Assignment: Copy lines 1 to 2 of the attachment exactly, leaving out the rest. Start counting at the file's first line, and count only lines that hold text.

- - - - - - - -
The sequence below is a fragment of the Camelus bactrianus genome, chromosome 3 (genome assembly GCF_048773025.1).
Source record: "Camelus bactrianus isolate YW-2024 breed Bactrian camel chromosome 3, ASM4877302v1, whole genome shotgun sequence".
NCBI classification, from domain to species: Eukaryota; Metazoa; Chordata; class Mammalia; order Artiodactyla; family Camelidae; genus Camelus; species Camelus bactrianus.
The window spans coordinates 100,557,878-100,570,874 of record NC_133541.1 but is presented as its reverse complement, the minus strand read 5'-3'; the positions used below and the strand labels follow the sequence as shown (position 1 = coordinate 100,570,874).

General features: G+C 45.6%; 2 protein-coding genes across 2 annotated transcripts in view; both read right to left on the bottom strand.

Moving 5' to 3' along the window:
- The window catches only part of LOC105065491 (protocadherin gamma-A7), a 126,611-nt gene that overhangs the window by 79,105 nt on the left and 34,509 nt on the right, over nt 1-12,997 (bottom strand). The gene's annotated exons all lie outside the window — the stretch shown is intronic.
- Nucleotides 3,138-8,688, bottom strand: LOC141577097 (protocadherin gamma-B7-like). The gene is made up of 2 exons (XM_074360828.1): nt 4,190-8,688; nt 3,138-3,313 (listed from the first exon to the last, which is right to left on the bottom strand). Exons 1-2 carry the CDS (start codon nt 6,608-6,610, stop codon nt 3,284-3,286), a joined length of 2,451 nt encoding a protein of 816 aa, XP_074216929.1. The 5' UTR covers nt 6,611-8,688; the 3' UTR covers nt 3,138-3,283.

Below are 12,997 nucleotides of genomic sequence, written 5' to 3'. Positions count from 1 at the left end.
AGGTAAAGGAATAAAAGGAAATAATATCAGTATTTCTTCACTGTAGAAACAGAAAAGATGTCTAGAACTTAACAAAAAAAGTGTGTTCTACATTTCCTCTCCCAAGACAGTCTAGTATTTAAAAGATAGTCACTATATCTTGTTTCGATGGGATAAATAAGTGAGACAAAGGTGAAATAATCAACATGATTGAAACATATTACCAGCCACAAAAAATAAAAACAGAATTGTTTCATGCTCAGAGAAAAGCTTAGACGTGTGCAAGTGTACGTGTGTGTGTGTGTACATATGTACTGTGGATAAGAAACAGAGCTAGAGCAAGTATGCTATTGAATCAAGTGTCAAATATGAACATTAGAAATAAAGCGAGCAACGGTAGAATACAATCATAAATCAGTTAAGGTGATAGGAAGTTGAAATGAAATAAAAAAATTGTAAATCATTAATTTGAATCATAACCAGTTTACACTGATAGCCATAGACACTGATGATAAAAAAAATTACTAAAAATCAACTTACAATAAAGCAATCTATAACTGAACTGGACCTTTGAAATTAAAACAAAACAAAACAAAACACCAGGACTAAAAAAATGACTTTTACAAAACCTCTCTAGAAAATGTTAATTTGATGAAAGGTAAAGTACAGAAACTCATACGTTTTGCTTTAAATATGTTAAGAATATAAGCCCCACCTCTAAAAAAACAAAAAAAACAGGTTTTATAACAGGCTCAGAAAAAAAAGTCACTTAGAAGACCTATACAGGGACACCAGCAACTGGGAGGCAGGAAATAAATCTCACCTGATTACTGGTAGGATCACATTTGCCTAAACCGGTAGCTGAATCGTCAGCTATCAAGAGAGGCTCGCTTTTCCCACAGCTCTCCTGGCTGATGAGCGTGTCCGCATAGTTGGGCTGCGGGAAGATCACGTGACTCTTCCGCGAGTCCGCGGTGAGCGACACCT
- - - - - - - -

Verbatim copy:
The sequence below is a fragment of the Camelus bactrianus genome, chromosome 3 (genome assembly GCF_048773025.1).
Source record: "Camelus bactrianus isolate YW-2024 breed Bactrian camel chromosome 3, ASM4877302v1, whole genome shotgun sequence".